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I have the following determinant :

Row1: (-2a) (a+b) (a+c)

Row2: (a+b) (-2b) (b+c)

Row3: (a+c) (b+c) (-2c)

I need to prove that the determinant equals 4(a+b)(b+c)(c+a).

I have tried using all the standard determinant properties, but I wasn't able to arrive at the final expression.

The result can be verified by expanding the determinant, but that is obviously too long. Another method is to realize that the determinant must be a homogeneous expression in a,b and c of third degree. Moreover, on replacing (a with -b) the determinant evaluates to zero, indicating that (a+b) must be a factor. Using this approach I concluded that the final answer must be of the form:

K(a+b)(b+c)(c+a).

The value of k can be determined by substituting some easy numbers for a,b and c such as 0,1 and 2.

But I am still not satisfied as I want to solve the determinant using its basic properties (such as row operations and factoring out terms). Please explain how that can be done. It should be possible right ?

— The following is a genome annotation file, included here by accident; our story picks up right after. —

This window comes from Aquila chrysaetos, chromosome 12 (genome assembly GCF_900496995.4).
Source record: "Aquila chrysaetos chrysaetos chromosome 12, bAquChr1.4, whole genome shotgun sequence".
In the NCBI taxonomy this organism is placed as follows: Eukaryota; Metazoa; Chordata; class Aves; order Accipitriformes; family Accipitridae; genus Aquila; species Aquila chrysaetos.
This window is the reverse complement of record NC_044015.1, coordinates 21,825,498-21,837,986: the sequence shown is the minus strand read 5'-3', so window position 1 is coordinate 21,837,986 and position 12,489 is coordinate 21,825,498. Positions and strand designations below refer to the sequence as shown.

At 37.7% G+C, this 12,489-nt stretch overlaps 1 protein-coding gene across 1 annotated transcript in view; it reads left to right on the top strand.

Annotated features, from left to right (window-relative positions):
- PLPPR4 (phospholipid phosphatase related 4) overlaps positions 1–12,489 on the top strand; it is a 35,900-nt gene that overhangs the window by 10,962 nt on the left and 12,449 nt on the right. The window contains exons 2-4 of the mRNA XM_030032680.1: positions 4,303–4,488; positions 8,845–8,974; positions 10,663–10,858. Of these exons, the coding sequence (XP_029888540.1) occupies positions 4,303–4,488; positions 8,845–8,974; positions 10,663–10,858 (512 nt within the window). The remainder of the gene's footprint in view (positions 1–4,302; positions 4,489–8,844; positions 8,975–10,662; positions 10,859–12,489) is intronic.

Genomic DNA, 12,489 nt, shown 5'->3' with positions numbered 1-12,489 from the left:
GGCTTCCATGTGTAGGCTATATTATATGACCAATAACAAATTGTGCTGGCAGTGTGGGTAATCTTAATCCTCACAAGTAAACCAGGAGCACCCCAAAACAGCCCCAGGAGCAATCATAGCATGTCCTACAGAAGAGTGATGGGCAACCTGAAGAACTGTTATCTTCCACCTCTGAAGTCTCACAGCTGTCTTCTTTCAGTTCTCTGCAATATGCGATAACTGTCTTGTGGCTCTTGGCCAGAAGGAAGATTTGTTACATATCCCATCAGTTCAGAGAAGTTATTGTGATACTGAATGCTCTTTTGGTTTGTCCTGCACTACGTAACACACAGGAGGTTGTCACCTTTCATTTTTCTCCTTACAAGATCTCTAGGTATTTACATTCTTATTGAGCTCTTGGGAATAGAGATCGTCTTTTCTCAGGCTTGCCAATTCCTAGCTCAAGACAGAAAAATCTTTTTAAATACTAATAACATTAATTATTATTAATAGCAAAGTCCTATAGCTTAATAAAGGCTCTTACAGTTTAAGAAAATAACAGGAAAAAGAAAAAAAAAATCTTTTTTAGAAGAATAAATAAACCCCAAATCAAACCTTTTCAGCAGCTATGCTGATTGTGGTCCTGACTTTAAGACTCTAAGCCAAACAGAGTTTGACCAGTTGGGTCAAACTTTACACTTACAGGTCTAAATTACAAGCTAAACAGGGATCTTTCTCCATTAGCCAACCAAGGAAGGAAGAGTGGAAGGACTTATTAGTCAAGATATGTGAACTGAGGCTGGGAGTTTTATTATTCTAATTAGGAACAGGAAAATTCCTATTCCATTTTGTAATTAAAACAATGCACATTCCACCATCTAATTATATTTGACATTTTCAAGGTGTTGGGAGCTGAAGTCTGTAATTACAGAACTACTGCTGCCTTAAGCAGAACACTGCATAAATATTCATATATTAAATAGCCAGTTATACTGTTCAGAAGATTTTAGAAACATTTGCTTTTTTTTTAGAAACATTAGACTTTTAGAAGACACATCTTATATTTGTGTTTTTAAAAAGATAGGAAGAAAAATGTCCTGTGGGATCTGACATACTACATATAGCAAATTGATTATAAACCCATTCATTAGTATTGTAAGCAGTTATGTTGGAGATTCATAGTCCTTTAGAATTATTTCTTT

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  • $\begingroup$ This is a rather nice question.you have sufficient reputation why don't you consider placing a bounty on this question. $\endgroup$ – Navin Dec 29 '16 at 11:09
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Applying the Rule of Sarrus we obtain $$ \det (A)=4(a^2b + a^2c + ab^2 + 2abc + ac^2 + b^2c + bc^2)=4(a+b)(b+c)(c+a). $$ I don't think that this computation is "obviously too long". It is rather nice.

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  • $\begingroup$ That was nice. But is there still another way? $\endgroup$ – Newton Oct 12 '16 at 16:03
  • $\begingroup$ Yes, many other ways. One way is Laplace's formula. $\endgroup$ – Dietrich Burde Oct 12 '16 at 18:08
  • $\begingroup$ How is that different from just expanding it? $\endgroup$ – Newton Oct 13 '16 at 2:07
  • $\begingroup$ It is better than just expanding it, because it uses the adjugate matrix, which has good properties. $\endgroup$ – Dietrich Burde Dec 29 '16 at 11:49

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